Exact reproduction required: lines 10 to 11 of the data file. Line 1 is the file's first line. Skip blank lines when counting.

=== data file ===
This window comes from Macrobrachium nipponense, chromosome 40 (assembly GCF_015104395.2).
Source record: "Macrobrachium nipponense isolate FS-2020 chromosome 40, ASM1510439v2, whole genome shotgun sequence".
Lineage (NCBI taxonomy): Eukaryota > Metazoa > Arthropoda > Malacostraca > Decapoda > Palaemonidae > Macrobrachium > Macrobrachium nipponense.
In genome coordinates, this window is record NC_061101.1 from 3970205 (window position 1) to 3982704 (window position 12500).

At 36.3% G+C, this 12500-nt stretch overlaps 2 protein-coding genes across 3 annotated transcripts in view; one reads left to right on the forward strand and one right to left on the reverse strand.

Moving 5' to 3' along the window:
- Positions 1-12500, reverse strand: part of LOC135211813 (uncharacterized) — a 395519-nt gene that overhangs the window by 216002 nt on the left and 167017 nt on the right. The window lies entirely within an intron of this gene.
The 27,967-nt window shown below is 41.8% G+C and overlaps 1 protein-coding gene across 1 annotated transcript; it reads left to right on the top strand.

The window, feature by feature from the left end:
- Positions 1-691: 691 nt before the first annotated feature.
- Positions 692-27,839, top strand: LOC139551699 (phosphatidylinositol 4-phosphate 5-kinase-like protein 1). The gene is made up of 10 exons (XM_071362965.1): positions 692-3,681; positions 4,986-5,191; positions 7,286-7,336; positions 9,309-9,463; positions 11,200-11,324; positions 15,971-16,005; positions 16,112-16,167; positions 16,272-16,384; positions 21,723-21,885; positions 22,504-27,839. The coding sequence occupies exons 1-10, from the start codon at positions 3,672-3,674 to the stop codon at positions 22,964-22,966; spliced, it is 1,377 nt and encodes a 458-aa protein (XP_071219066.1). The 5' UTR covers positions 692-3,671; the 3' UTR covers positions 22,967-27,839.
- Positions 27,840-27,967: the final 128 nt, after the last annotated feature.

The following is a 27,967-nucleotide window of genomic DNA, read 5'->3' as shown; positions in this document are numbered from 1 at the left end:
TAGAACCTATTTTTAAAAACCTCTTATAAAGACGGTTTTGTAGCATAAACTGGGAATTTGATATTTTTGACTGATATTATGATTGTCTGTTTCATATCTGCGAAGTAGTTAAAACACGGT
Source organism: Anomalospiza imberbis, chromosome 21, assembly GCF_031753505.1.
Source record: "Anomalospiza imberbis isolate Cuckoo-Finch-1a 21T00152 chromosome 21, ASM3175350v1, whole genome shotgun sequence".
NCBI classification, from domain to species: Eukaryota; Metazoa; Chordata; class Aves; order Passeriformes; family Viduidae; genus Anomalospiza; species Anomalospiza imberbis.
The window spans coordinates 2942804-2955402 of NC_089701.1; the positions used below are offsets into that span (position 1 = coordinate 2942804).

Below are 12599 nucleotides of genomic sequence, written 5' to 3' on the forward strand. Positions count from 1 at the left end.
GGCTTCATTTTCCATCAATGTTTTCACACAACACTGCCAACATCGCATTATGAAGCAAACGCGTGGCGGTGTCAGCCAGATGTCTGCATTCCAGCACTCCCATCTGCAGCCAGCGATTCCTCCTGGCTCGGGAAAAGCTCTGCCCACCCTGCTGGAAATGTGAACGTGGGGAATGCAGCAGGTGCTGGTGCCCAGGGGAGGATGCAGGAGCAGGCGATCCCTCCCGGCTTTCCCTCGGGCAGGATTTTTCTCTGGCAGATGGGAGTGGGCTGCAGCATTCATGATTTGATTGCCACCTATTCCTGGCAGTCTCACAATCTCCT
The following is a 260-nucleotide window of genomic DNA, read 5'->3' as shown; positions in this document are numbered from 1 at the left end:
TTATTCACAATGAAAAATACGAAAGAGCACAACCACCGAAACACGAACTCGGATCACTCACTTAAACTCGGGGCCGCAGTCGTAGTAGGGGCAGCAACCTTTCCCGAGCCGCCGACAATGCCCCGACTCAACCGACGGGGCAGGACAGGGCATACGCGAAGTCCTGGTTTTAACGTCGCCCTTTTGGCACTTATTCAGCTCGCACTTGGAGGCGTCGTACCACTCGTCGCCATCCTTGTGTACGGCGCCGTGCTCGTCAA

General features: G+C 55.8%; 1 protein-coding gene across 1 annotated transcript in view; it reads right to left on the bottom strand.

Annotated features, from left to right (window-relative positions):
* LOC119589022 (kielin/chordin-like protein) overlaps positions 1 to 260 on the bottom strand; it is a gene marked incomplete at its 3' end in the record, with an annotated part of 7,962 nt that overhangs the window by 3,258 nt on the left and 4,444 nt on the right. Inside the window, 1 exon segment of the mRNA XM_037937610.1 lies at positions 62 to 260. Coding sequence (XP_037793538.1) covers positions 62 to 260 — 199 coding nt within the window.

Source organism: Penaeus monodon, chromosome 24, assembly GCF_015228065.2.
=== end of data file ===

- Positions 1-691: 691 nt before the first annotated feature.
- Positions 692-27,839, top strand: LOC139551699 (phosphatidylinositol 4-phosphate 5-kinase-like protein 1). The gene is made up of 10 exons (XM_071362965.1): positions 692-3,681; positions 4,986-5,191; positions 7,286-7,336; positions 9,309-9,463; positions 11,200-11,324; positions 15,971-16,005; positions 16,112-16,167; positions 16,272-16,384; positions 21,723-21,885; positions 22,504-27,839. The coding sequence occupies exons 1-10, from the start codon at positions 3,672-3,674 to the stop codon at positions 22,964-22,966; spliced, it is 1,377 nt and encodes a 458-aa protein (XP_071219066.1). The 5' UTR covers positions 692-3,671; the 3' UTR covers positions 22,967-27,839.